Professor to explore the coming revolution in quantum technology

UO physicist Michael Raymer literally wrote the book on quantum physics, so who better to host a public talk on “The Coming Revolution in Quantum Technology.”

“In the next five years, there will be quantum computers operating, and when we say they will be faster, it might not just be 10 times faster, it might be a million times faster,” said Raymer, a Philip H. Knight Professor in the Department of Physics and author of the recently published book, “Quantum Physics: What Everyone Needs to Know.”

Raymer will present a Quack Chats pub talk at 6 p.m. on March 21 at the Ax Billy Grill & Sports Bar at the Downtown Athletic Club, 999 Willamette St., in Eugene. Among other topics, he will talk about quantum computers, which are still considered a nascent technology.

Unlike conventional computers, which are driven by switches that are either on or off, Raymer says a quantum computer would store information in quantum switches or “qubits” that can “superpose” the on and off states simultaneously.

“Quantum computing will be used in problems that are complex and have many almost-as-good answers,” Raymer said. “Interestingly enough, that’s in a sense how the human brain also works.”

Along with quantum computing, Raymer will explore quantum physics more broadly, examining “the cool science” behind it, what nonscientists need to know about it and what further research and development needs to be done to realize its full potential. This comes as physicists embark on a “second quantum revolution” some 100 years after they began studying quantum physics. 

“We’re starting to recognize that the strange-seeming, counterintuitive aspects of quantum physics can actually be put to use to create new technologies: quantum communication, quantum sensing and quantum computing,” Raymer said.

The potential applications, Raymer said, include everything from enhancing data encryption to designing new industrial materials to determining the optimal structure of pharmaceutical drugs to creating navigation systems that function without GPS.

Explaining quantum science to nonphysicists is a role that has become comfortable to Raymer. Earlier this year, he welcomed U.S. Rep. Peter DeFazio to campus for a demonstration of quantum physics and photonics — the study of light and its applications —and he’s been actively involved in pushing for a major quantum science initiative at the national level.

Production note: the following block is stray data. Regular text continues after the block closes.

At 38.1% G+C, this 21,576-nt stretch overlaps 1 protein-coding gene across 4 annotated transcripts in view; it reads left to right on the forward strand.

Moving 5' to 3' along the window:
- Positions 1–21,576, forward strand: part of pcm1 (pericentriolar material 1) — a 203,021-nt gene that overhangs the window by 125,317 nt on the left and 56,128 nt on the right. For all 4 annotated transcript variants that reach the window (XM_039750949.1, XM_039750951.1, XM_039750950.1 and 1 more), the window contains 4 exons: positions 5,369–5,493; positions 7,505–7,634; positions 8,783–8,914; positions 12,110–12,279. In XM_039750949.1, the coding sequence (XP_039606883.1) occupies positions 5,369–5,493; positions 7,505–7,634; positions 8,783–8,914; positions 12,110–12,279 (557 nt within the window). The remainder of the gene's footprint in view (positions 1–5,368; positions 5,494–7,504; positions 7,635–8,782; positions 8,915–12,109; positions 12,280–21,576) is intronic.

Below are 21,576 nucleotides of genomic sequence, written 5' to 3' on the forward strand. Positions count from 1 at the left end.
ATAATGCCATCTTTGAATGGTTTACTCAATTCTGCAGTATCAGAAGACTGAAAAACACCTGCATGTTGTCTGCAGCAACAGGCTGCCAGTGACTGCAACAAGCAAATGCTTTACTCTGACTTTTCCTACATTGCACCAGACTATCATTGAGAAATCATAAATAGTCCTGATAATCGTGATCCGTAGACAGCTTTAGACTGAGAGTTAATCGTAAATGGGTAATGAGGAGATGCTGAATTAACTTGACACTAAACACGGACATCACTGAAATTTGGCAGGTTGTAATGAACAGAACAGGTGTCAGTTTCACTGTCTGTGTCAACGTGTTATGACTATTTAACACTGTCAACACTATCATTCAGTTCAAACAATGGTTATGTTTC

Since attending a meeting at the White House Office of Science and Technology in 2016, Raymer has been making the case, along with other scientists, that the U.S. needs to step up federal funding for quantum technology research or risk falling behind other nations including China, which made headlines recently for launching a quantum communications satellite.

For Raymer, the appeal of quantum physics is the way it causes researchersto re-examine their deepest underlying concepts of the physical world. While classical physics describes the world people see around them every day, including such concepts as gravity or static electricity, Raymer says quantum physics describes a world where objects behave in unfamiliar ways that challenge people’s sense of reality.

“High-energy physicists keep boring down deeper and deeper into the subatomic world, into such things as the quarks and the Higgs boson. They want to go deeper and deeper, smaller and smaller, to see how it works,” Raymer said. “In our case we say, ‘Look, we already know a lot about how atoms and light work.’ We’re trying to ask the question, ‘What can we do with that knowledge? How can we turn that around and build something useful with it?’”

For information about Quack Chats and to sign up for advance-notification emails, see To learn more about upcoming Quack Chats, see the Quack Chats section on Around the O. A general description of Quack Chats and a calendar of additional Quack Chats and associated public events also can be found on the UO’s Quack Chats website.

By Lewis Taylor, University Communications